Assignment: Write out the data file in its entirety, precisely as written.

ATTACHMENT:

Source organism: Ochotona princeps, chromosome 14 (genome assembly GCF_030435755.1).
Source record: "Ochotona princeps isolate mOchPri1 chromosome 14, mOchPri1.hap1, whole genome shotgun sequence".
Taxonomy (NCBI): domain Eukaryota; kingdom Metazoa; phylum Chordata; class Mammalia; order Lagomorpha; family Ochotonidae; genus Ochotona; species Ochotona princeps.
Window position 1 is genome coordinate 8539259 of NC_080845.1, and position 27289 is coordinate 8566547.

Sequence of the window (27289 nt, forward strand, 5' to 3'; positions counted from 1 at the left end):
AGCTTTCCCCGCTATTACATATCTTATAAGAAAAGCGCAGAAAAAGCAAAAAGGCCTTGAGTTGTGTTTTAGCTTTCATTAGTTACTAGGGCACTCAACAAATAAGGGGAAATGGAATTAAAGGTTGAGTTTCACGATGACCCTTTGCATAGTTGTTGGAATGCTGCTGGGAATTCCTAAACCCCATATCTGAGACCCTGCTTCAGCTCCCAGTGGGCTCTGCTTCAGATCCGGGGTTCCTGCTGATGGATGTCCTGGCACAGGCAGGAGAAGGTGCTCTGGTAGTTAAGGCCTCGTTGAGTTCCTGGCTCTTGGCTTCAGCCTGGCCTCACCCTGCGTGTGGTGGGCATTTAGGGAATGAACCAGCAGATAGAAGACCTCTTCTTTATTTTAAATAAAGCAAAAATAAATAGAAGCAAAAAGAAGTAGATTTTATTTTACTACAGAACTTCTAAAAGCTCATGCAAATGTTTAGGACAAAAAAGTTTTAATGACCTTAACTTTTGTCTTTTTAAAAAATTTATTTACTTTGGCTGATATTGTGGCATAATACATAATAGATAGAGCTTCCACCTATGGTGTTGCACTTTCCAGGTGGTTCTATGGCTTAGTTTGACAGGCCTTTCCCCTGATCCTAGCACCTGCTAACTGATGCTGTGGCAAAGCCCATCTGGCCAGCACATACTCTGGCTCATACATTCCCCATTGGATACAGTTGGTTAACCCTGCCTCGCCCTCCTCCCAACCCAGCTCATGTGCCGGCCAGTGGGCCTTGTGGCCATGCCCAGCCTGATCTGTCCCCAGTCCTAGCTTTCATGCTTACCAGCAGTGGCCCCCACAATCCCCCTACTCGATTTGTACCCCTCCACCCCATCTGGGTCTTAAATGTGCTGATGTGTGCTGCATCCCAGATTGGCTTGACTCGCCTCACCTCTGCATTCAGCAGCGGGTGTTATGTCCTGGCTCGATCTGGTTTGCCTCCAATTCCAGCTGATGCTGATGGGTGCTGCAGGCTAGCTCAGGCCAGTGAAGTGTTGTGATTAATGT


Source organism: Ochotona princeps, chromosome 14 (genome assembly GCF_030435755.1).
Source record: "Ochotona princeps isolate mOchPri1 chromosome 14, mOchPri1.hap1, whole genome shotgun sequence".
Taxonomy (NCBI): domain Eukaryota; kingdom Metazoa; phylum Chordata; class Mammalia; order Lagomorpha; family Ochotonidae; genus Ochotona; species Ochotona princeps.
Window position 1 is genome coordinate 8539259 of NC_080845.1, and position 27289 is coordinate 8566547.

Sequence of the window (27289 nt, forward strand, 5' to 3'; positions counted from 1 at the left end):
AGCTTTCCCCGCTATTACATATCTTATAAGAAAAGCGCAGAAAAAGCAAAAAGGCCTTGAGTTGTGTTTTAGCTTTCATTAGTTACTAGGGCACTCAACAAATAAGGGGAAATGGAATTAAAGGTTGAGTTTCACGATGACCCTTTGCATAGTTGTTGGAATGCTGCTGGGAATTCCTAAACCCCATATCTGAGACCCTGCTTCAGCTCCCAGTGGGCTCTGCTTCAGATCCGGGGTTCCTGCTGATGGATGTCCTGGCACAGGCAGGAGAAGGTGCTCTGGTAGTTAAGGCCTCGTTGAGTTCCTGGCTCTTGGCTTCAGCCTGGCCTCACCCTGCGTGTGGTGGGCATTTAGGGAATGAACCAGCAGATAGAAGACCTCTTCTTTATTTTAAATAAAGCAAAAATAAATAGAAGCAAAAAGAAGTAGATTTTATTTTACTACAGAACTTCTAAAAGCTCATGCAAATGTTTAGGACAAAAAAGTTTTAATGACCTTAACTTTTGTCTTTTTAAAAAATTTATTTACTTTGGCTGATATTGTGGCATAATACATAATAGATAGAGCTTCCACCTATGGTGTTGCACTTTCCAGGTGGTTCTATGGCTTAGTTTGACAGGCCTTTCCCCTGATCCTAGCACCTGCTAACTGATGCTGTGGCAAAGCCCATCTGGCCAGCACATACTCTGGCTCATACATTCCCCATTGGATACAGTTGGTTAACCCTGCCTCGCCCTCCTCCCAACCCAGCTCATGTGCCGGCCAGTGGGCCTTGTGGCCATGCCCAGCCTGATCTGTCCCCAGTCCTAGCTTTCATGCTTACCAGCAGTGGCCCCCACAATCCCCCTACTCGATTTGTACCCCTCCACCCCATCTGGGTCTTAAATGTGCTGATGTGTGCTGCATCCCAGATTGGCTTGACTCGCCTCACCTCTGCATTCAGCAGCGGGTGTTATGTCCTGGCTCGATCTGGTTTGCCTCCAATTCCAGCTGATGCTGATGGGTGCTGCAGGCTAGCTCAGGCCAGTGAAGTGTTGTGATTAATGT